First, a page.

Dr Dorothy Kim, Assistant Professor of English, Brandeis University, said: “Chaucer's 14th-century medieval London was a Black London. The article outlines field-changing possibilities for new archival research and archaeological work. In reconsidering a multiracial English past, we must address how race and anti-Blackness were navigated/negotiated daily on London's streets and cultural landscape.”

The Great Pestilence of 1347-1353 was a deadly infectious disease that swept across Asia and Europe, killing millions of people. Modern scientific research has identified this as a plague pandemic but in the mid-1300s people had no idea what the disease was or how to stop it. It arrived in London in the autumn of 1348 and lasted until the spring of 1350. An estimated 35,000 Londoners died, representing over half the population. So many people died that emergency cemeteries had to be set up to bury them. Such a loss of life left deep scars on society and the city’s population did not recover until the 1500s. Plague returned many times in the following centuries.

The disease was carried by rodents who had infected fleas, or transmitted by droplet-infection, such as coughing. Sufferers would experience a range of symptoms including fever, fatigue, vomiting and buboes (large swellings). Earlier ancient DNA studies on the individuals from the cemeteries of East Smithfield and St Mary Graces identified the bacteria Yersina pestis as the cause of the Great Pestilence.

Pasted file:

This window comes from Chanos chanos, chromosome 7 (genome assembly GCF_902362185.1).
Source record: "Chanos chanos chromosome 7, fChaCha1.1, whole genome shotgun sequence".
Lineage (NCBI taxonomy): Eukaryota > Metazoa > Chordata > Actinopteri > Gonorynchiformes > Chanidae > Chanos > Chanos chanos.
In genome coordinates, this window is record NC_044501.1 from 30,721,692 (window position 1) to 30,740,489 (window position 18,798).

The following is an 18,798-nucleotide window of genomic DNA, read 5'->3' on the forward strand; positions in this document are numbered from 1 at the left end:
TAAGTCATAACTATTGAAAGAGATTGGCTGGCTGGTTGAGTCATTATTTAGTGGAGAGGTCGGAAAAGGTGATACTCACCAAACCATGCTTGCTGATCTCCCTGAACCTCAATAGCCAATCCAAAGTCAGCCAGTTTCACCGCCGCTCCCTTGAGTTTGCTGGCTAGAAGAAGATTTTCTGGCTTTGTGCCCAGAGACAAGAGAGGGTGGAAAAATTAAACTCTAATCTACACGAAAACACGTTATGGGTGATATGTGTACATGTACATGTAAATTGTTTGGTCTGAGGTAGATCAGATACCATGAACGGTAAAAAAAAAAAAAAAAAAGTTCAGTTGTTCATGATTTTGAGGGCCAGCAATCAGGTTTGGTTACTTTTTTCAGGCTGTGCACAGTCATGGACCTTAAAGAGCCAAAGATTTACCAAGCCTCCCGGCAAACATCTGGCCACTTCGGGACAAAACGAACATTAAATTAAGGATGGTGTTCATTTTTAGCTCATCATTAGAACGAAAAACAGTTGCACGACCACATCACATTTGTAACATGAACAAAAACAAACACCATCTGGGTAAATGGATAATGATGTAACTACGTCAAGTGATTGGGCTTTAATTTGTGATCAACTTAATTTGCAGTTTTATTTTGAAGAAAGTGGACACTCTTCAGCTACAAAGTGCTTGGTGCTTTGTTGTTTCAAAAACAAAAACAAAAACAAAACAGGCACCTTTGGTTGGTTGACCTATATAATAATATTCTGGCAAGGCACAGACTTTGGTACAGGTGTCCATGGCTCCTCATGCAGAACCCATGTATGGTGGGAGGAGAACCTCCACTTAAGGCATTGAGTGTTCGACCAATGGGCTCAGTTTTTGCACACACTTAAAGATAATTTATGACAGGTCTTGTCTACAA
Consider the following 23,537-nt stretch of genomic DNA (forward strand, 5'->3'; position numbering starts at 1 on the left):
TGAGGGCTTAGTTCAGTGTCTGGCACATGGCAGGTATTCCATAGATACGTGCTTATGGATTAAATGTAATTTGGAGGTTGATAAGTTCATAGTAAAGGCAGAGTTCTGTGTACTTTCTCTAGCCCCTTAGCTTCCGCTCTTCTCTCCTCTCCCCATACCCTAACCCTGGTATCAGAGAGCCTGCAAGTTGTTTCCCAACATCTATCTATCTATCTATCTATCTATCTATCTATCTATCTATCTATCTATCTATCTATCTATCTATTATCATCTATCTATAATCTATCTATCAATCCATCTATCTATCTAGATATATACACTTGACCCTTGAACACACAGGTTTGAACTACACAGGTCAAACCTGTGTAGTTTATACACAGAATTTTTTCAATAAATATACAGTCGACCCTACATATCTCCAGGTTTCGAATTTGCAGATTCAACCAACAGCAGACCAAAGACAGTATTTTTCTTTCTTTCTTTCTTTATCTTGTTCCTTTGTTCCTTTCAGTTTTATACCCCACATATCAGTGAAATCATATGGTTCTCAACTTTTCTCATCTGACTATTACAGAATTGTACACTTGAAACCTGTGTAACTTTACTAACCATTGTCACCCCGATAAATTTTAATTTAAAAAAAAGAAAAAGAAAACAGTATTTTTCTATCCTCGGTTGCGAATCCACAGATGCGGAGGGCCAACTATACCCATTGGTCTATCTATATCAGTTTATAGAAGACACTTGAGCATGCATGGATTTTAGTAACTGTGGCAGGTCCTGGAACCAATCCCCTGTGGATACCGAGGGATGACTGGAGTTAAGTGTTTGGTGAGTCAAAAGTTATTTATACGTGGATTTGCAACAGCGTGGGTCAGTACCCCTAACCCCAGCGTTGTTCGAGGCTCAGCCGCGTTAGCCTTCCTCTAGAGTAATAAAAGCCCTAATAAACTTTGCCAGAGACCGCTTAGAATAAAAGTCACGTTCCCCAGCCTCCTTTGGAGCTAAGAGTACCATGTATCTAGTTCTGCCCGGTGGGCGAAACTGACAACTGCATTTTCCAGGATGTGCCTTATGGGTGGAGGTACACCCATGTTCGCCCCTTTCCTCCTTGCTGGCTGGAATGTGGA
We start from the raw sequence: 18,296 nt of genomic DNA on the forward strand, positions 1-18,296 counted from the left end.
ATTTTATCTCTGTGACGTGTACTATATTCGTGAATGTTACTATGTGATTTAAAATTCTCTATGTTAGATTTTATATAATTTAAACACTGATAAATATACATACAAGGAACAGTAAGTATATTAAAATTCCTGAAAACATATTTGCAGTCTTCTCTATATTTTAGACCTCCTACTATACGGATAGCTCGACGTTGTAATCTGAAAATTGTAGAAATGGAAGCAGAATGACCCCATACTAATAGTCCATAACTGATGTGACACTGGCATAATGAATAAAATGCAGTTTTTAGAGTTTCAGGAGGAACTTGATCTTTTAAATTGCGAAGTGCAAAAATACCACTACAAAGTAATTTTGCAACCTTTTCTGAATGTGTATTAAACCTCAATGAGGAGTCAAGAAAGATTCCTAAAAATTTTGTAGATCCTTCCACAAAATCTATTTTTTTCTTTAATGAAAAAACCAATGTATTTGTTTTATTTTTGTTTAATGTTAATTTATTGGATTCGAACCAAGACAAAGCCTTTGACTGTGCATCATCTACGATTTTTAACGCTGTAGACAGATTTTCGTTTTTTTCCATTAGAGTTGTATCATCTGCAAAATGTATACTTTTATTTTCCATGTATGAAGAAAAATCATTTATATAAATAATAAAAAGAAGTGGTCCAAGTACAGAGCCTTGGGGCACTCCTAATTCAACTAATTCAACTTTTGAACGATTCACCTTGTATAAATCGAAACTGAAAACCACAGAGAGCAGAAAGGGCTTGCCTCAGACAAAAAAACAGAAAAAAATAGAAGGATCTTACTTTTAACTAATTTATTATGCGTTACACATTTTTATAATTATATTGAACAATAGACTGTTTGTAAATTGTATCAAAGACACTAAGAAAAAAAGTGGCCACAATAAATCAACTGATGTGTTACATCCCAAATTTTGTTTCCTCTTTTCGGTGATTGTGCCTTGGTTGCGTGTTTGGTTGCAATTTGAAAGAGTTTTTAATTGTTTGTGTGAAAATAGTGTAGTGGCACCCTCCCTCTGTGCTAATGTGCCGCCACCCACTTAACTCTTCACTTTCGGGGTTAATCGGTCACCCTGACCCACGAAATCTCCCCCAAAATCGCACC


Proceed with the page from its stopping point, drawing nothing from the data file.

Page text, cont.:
Opening in Smithfield as the London Museum in 2026, the museum’s new cavernous underground galleries will tell thousands of years of human history in the city. Visitors will be able to explore London’s past, including an exhibit focused on the Great Pestilence. Here people can investigate what research on human remains can tell us about the pandemic and the lives of medieval Londoners.


Images available here.

The research paper Race, Population Affinity, and Mortality Risk during the Second Plague Pandemic in Fourteenth-Century London, England is online here.

Press Enquiries:

Museum of London: [email protected] / 020 7814 5502

About the Museum of London

The Museum of London tells the ever-changing story of this great world city and its people, from 450,000 BC to the present day. Our galleries, exhibitions, displays and activities seek to inspire a passion for London and provide a sense of the vibrancy that makes the city such a unique place.

A fixture on London’s cultural scene since first opening in 1976, the museum is moving house. It has now closed doors at its London Wall site in preparation for its relocation to a new home at Smithfield, where it will occupy historic market buildings and open up to millions more visitors. The new museum will reopen in 2026 under a new name: the London Museum.

The Museum of London Docklands remains open Monday - Sunday 10am – 5pm and is FREE to all. You can explore the Museum of London with collections online – home to 90,000 objects with more being added regularly

More information about the relocation of the Museum of London to Smithfield can be viewed here.